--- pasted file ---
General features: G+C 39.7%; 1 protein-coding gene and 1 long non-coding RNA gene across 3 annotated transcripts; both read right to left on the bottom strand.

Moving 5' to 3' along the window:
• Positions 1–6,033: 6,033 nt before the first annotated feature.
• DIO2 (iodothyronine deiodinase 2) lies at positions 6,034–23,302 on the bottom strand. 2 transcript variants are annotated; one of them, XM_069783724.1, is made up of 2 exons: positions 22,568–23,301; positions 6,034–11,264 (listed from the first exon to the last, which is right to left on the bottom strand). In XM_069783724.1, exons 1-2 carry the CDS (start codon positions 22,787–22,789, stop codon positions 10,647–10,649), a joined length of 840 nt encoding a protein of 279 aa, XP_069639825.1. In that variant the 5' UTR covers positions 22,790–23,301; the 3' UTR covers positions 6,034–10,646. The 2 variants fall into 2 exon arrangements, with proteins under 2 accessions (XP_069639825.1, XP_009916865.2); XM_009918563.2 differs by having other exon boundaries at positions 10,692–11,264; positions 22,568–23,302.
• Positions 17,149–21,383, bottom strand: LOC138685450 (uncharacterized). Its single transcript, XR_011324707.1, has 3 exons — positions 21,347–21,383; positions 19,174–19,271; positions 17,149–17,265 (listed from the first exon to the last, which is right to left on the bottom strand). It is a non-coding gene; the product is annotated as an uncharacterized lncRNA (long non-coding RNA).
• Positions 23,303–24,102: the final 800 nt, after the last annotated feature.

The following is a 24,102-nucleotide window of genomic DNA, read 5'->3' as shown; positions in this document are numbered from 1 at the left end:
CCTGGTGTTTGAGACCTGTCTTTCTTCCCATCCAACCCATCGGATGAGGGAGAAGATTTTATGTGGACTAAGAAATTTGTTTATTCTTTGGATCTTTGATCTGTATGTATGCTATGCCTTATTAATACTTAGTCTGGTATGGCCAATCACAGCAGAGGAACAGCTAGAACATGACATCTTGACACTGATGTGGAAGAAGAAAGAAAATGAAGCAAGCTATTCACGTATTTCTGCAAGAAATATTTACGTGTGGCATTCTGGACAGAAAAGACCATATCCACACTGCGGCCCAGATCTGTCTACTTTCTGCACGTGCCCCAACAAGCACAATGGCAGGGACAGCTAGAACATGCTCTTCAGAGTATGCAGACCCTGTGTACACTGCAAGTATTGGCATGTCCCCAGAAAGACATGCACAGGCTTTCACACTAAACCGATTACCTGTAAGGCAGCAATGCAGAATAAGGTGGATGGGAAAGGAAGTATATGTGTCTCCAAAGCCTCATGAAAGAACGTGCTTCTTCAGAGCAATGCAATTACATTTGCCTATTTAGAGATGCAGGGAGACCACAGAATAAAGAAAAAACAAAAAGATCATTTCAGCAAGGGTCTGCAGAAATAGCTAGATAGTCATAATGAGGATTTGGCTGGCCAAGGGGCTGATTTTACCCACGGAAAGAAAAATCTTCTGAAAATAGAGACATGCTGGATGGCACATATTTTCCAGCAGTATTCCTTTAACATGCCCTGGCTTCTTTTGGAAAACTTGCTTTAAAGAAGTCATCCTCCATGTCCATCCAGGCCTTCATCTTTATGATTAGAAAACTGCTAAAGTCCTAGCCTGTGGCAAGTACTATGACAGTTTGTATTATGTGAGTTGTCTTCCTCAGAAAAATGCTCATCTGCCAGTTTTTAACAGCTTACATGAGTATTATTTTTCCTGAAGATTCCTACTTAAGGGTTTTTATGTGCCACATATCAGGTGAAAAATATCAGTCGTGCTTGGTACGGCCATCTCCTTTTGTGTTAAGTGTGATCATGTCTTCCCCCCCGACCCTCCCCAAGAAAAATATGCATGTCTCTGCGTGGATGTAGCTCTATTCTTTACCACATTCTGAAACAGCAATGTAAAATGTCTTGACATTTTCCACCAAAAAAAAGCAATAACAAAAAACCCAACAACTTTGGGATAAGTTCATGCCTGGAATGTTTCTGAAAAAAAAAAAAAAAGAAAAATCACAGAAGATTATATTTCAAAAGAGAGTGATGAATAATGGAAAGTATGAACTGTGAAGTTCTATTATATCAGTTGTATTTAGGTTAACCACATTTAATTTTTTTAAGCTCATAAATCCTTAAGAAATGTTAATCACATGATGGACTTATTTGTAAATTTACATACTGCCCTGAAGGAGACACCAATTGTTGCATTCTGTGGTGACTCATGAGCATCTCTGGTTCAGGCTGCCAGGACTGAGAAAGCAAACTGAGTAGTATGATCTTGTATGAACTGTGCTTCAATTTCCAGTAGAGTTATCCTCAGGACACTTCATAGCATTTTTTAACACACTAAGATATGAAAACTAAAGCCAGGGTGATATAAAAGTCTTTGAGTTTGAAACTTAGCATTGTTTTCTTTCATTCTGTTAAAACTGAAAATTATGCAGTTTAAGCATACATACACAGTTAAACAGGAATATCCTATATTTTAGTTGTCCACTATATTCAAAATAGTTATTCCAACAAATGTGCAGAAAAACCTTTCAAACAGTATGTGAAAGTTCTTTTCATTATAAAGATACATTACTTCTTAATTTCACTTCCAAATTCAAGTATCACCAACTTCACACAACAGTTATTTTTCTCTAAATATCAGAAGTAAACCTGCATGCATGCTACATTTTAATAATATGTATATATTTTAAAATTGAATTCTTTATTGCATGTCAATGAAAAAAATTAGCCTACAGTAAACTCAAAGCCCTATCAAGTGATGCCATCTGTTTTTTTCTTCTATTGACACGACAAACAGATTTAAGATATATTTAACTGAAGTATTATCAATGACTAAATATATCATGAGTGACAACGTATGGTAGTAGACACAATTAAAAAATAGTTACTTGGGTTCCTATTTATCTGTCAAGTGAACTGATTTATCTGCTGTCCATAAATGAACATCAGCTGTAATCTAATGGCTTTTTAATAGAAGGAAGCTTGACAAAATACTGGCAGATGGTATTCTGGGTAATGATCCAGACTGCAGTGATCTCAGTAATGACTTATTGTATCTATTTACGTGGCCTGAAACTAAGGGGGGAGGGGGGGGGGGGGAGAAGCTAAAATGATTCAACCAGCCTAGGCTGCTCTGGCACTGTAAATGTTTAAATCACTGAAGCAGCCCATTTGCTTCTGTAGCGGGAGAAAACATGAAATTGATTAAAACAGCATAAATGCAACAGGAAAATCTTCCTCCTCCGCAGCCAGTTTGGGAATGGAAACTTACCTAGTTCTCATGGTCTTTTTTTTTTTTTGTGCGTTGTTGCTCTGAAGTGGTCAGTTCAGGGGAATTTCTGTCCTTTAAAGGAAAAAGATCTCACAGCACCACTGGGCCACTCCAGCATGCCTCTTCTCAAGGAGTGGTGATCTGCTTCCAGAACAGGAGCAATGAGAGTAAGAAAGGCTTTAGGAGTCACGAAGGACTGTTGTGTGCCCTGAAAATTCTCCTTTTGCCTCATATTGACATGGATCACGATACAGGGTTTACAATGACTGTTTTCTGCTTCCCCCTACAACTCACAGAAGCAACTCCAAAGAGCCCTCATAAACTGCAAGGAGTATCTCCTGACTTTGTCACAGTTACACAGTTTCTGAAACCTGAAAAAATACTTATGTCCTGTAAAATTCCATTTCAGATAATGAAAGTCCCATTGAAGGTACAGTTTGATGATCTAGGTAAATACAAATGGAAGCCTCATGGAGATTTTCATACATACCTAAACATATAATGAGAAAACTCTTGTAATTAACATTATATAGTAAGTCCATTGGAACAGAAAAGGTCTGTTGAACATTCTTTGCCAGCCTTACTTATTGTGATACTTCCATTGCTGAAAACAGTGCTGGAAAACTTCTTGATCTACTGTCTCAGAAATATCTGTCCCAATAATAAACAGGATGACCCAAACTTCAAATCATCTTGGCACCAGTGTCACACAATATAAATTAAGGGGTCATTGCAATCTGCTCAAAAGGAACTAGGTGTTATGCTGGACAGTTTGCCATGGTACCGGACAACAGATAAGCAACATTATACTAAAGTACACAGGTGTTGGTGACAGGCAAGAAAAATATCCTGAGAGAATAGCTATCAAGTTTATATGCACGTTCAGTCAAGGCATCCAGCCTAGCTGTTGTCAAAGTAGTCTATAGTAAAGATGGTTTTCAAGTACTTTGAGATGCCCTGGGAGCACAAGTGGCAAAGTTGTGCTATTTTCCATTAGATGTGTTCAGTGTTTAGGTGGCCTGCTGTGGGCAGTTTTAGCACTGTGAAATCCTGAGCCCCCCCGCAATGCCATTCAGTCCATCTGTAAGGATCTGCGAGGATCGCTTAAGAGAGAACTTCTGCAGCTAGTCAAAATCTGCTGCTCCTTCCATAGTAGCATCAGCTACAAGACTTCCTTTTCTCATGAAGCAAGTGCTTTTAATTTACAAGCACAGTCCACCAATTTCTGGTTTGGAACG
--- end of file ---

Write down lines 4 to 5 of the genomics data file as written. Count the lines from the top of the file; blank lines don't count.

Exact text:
• DIO2 (iodothyronine deiodinase 2) lies at positions 6,034–23,302 on the bottom strand. 2 transcript variants are annotated; one of them, XM_069783724.1, is made up of 2 exons: positions 22,568–23,301; positions 6,034–11,264 (listed from the first exon to the last, which is right to left on the bottom strand). In XM_069783724.1, exons 1-2 carry the CDS (start codon positions 22,787–22,789, stop codon positions 10,647–10,649), a joined length of 840 nt encoding a protein of 279 aa, XP_069639825.1. In that variant the 5' UTR covers positions 22,790–23,301; the 3' UTR covers positions 6,034–10,646. The 2 variants fall into 2 exon arrangements, with proteins under 2 accessions (XP_069639825.1, XP_009916865.2); XM_009918563.2 differs by having other exon boundaries at positions 10,692–11,264; positions 22,568–23,302.
• Positions 17,149–21,383, bottom strand: LOC138685450 (uncharacterized). Its single transcript, XR_011324707.1, has 3 exons — positions 21,347–21,383; positions 19,174–19,271; positions 17,149–17,265 (listed from the first exon to the last, which is right to left on the bottom strand). It is a non-coding gene; the product is annotated as an uncharacterized lncRNA (long non-coding RNA).